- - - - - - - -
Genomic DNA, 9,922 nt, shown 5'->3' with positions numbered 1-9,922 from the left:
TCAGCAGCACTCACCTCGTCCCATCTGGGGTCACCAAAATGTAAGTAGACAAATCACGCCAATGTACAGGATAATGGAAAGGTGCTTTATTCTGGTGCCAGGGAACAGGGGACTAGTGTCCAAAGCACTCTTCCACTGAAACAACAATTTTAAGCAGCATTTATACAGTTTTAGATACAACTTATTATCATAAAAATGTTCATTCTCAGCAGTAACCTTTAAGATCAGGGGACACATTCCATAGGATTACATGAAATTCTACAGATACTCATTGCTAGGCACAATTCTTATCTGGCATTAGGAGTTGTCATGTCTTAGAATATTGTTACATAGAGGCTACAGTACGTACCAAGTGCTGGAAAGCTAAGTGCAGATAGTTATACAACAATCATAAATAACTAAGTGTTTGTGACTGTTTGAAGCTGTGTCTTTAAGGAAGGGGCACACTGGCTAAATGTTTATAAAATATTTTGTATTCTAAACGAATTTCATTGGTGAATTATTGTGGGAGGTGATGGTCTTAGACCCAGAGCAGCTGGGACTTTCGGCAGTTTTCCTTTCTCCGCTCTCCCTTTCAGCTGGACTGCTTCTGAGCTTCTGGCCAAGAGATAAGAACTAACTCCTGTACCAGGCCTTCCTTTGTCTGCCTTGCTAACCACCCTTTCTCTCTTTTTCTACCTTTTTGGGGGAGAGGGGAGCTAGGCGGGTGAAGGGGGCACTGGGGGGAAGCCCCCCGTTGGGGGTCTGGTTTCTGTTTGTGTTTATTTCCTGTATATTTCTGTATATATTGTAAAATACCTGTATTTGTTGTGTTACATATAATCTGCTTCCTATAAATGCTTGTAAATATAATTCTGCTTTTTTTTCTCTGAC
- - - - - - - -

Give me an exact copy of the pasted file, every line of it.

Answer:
Genomic DNA, 9,922 nt, shown 5'->3' with positions numbered 1-9,922 from the left:
TCAGCAGCACTCACCTCGTCCCATCTGGGGTCACCAAAATGTAAGTAGACAAATCACGCCAATGTACAGGATAATGGAAAGGTGCTTTATTCTGGTGCCAGGGAACAGGGGACTAGTGTCCAAAGCACTCTTCCACTGAAACAACAATTTTAAGCAGCATTTATACAGTTTTAGATACAACTTATTATCATAAAAATGTTCATTCTCAGCAGTAACCTTTAAGATCAGGGGACACATTCCATAGGATTACATGAAATTCTACAGATACTCATTGCTAGGCACAATTCTTATCTGGCATTAGGAGTTGTCATGTCTTAGAATATTGTTACATAGAGGCTACAGTACGTACCAAGTGCTGGAAAGCTAAGTGCAGATAGTTATACAACAATCATAAATAACTAAGTGTTTGTGACTGTTTGAAGCTGTGTCTTTAAGGAAGGGGCACACTGGCTAAATGTTTATAAAATATTTTGTATTCTAAACGAATTTCATTGGTGAATTATTGTGGGAGGTGATGGTCTTAGACCCAGAGCAGCTGGGACTTTCGGCAGTTTTCCTTTCTCCGCTCTCCCTTTCAGCTGGACTGCTTCTGAGCTTCTGGCCAAGAGATAAGAACTAACTCCTGTACCAGGCCTTCCTTTGTCTGCCTTGCTAACCACCCTTTCTCTCTTTTTCTACCTTTTTGGGGGAGAGGGGAGCTAGGCGGGTGAAGGGGGCACTGGGGGGAAGCCCCCCGTTGGGGGTCTGGTTTCTGTTTGTGTTTATTTCCTGTATATTTCTGTATATATTGTAAAATACCTGTATTTGTTGTGTTACATATAATCTGCTTCCTATAAATGCTTGTAAATATAATTCTGCTTTTTTTTCTCTGAC